What is an Overbite?
An overbite, also known as a deep bite, is a dental condition characterized by the upper front teeth overlapping significantly with the lower front teeth when the jaws are closed. In this case, the upper teeth protrude further forward than the lower teeth, resulting in an imbalanced bite.
What is an Underbite?
An underbite, also called a Class III malocclusion, occurs when the lower teeth extend outwardly beyond the upper teeth. This misalignment causes the lower jaw to appear more prominent than the upper jaw, resulting in an uneven bite.
Treatment Options for Overbites and Underbites
- Orthodontic Treatment: Braces or clear aligners, such as Invisalign, are commonly used to correct malocclusions. These appliances gradually shift the teeth into proper alignment, correcting the overbite or underbite over time.
- Orthognathic Surgery: In severe cases, orthognathic surgery may be necessary to correct the underlying jaw alignment. This surgical procedure involves repositioning the upper or lower jaw to achieve proper dental occlusion.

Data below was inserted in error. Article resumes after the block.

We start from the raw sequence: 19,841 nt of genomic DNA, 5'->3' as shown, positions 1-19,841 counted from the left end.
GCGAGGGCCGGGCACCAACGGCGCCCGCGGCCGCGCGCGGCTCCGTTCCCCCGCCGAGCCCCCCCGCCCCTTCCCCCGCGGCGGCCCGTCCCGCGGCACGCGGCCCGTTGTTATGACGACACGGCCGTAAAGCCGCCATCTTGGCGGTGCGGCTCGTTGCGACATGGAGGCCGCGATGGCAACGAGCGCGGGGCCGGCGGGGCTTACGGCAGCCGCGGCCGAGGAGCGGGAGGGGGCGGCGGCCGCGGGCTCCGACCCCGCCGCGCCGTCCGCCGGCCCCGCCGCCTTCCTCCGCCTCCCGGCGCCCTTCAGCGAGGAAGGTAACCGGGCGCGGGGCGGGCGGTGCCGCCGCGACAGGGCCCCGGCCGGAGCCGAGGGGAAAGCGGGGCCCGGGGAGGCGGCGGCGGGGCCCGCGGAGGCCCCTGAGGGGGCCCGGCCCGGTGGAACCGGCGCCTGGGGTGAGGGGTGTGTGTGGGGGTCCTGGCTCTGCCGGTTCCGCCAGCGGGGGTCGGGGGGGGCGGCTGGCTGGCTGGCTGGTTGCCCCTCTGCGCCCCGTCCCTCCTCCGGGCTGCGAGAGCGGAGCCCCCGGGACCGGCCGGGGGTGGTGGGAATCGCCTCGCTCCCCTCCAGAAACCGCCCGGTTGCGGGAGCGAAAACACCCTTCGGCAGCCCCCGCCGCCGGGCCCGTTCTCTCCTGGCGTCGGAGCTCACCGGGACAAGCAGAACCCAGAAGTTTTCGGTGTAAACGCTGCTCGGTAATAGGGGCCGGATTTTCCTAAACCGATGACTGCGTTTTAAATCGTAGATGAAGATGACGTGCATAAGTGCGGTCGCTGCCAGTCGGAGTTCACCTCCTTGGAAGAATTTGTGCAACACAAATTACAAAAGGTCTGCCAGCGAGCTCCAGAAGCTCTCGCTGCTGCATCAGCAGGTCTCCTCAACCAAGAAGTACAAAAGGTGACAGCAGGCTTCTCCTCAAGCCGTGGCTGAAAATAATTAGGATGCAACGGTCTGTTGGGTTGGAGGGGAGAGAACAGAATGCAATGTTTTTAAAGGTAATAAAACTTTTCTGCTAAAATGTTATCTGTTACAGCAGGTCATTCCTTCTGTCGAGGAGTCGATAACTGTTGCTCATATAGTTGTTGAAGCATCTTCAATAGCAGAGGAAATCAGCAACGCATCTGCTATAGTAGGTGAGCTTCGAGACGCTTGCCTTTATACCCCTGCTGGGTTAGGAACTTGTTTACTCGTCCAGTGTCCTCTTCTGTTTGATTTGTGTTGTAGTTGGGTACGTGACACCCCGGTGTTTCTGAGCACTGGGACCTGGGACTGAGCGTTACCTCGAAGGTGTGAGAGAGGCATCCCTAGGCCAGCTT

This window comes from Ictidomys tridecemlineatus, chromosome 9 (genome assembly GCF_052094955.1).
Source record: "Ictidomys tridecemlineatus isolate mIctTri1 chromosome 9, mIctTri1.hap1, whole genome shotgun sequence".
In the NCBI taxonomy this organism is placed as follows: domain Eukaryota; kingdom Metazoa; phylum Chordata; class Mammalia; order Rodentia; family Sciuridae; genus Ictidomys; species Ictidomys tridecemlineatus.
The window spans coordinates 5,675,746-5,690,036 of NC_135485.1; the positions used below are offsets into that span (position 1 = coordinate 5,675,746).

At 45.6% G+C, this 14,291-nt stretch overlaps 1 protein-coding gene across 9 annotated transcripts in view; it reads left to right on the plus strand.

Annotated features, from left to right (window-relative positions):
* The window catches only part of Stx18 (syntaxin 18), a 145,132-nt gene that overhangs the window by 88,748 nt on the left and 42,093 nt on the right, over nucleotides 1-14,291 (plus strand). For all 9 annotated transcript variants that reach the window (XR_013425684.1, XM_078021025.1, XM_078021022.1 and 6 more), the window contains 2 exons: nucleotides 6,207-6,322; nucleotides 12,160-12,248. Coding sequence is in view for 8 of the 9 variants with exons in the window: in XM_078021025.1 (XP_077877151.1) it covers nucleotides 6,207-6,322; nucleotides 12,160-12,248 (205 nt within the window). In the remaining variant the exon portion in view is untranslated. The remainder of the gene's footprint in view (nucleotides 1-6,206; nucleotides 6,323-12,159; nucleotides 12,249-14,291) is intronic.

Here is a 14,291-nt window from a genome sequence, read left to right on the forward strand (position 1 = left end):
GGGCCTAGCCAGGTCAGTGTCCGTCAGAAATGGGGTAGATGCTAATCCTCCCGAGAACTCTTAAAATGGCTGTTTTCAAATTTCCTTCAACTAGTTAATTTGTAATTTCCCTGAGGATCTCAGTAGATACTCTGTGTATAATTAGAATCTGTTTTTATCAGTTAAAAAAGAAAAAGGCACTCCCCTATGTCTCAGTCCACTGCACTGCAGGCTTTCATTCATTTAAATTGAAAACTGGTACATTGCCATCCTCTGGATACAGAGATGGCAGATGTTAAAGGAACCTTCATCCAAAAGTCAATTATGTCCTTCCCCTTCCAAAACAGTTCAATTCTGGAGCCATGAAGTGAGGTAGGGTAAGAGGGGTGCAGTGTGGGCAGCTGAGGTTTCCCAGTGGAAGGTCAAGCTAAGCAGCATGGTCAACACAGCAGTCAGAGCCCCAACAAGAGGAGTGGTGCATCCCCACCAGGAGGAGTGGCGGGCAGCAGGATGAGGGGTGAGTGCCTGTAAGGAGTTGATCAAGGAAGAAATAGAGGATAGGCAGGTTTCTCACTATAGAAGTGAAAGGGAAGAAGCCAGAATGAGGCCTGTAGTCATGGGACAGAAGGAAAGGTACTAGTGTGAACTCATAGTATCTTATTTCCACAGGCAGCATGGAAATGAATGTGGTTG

- Functional Appliances: For growing children, functional appliances can be used to guide jaw development and correct malocclusions. These appliances help stimulate proper jaw growth and promote optimal alignment.
Q. Can overbites or underbites be corrected in adults?
A. Yes, both overbites and underbites can be corrected in adults. Although treatment may take longer than in children, modern orthodontic techniques and orthognathic surgery can effectively address these conditions in adult patients.
Q. Can overbites or underbites cause temporomandibular joint disorder (TMJD)?
A. Yes, untreated overbites or underbites can place excessive strain on the temporomandibular joint (TMJ), potentially leading to TMJD. It is important to address malocclusions to prevent the development or worsening of TMJ-related issues.
Q. How long does treatment for overbites or underbites usually take?
A. The duration of treatment varies depending on the severity of the malocclusion and the chosen treatment method. Orthodontic treatment typically lasts between 12 to 36 months, while orthognathic surgery may require a more extended period for recovery.